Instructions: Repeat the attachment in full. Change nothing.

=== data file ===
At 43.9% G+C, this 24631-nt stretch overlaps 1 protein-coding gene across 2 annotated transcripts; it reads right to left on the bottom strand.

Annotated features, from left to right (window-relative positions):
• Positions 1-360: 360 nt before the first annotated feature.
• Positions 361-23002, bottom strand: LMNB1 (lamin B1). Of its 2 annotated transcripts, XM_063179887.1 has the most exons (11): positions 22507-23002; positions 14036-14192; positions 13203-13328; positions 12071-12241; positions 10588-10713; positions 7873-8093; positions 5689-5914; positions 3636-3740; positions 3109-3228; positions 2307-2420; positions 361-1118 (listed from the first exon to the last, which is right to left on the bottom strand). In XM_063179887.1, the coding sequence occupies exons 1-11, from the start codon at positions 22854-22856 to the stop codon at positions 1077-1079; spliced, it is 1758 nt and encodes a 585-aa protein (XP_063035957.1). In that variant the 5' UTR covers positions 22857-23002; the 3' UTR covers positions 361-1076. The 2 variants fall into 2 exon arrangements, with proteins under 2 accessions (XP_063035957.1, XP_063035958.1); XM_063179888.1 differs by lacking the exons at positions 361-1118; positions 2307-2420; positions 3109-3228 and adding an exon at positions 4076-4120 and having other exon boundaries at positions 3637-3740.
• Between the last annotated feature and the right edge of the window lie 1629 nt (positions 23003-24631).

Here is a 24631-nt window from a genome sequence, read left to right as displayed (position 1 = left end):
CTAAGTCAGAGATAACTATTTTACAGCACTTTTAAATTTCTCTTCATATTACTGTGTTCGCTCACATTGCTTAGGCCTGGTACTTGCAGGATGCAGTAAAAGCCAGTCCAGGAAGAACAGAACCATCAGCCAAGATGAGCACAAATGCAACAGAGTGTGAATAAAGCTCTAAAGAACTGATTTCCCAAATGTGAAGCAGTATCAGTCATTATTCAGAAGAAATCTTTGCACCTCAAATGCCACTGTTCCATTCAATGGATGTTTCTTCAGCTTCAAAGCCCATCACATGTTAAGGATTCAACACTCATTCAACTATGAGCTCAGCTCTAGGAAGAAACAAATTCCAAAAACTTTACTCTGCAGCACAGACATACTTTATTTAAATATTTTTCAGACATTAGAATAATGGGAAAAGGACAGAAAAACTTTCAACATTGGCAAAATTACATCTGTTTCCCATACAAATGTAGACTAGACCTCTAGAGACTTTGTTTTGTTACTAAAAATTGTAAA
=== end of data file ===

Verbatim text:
At 43.9% G+C, this 24631-nt stretch overlaps 1 protein-coding gene across 2 annotated transcripts; it reads right to left on the bottom strand.

Annotated features, from left to right (window-relative positions):
• Positions 1-360: 360 nt before the first annotated feature.
• Positions 361-23002, bottom strand: LMNB1 (lamin B1). Of its 2 annotated transcripts, XM_063179887.1 has the most exons (11): positions 22507-23002; positions 14036-14192; positions 13203-13328; positions 12071-12241; positions 10588-10713; positions 7873-8093; positions 5689-5914; positions 3636-3740; positions 3109-3228; positions 2307-2420; positions 361-1118 (listed from the first exon to the last, which is right to left on the bottom strand). In XM_063179887.1, the coding sequence occupies exons 1-11, from the start codon at positions 22854-22856 to the stop codon at positions 1077-1079; spliced, it is 1758 nt and encodes a 585-aa protein (XP_063035957.1). In that variant the 5' UTR covers positions 22857-23002; the 3' UTR covers positions 361-1076. The 2 variants fall into 2 exon arrangements, with proteins under 2 accessions (XP_063035957.1, XP_063035958.1); XM_063179888.1 differs by lacking the exons at positions 361-1118; positions 2307-2420; positions 3109-3228 and adding an exon at positions 4076-4120 and having other exon boundaries at positions 3637-3740.
• Between the last annotated feature and the right edge of the window lie 1629 nt (positions 23003-24631).

Here is a 24631-nt window from a genome sequence, read left to right as displayed (position 1 = left end):
CTAAGTCAGAGATAACTATTTTACAGCACTTTTAAATTTCTCTTCATATTACTGTGTTCGCTCACATTGCTTAGGCCTGGTACTTGCAGGATGCAGTAAAAGCCAGTCCAGGAAGAACAGAACCATCAGCCAAGATGAGCACAAATGCAACAGAGTGTGAATAAAGCTCTAAAGAACTGATTTCCCAAATGTGAAGCAGTATCAGTCATTATTCAGAAGAAATCTTTGCACCTCAAATGCCACTGTTCCATTCAATGGATGTTTCTTCAGCTTCAAAGCCCATCACATGTTAAGGATTCAACACTCATTCAACTATGAGCTCAGCTCTAGGAAGAAACAAATTCCAAAAACTTTACTCTGCAGCACAGACATACTTTATTTAAATATTTTTCAGACATTAGAATAATGGGAAAAGGACAGAAAAACTTTCAACATTGGCAAAATTACATCTGTTTCCCATACAAATGTAGACTAGACCTCTAGAGACTTTGTTTTGTTACTAAAAATTGTAAA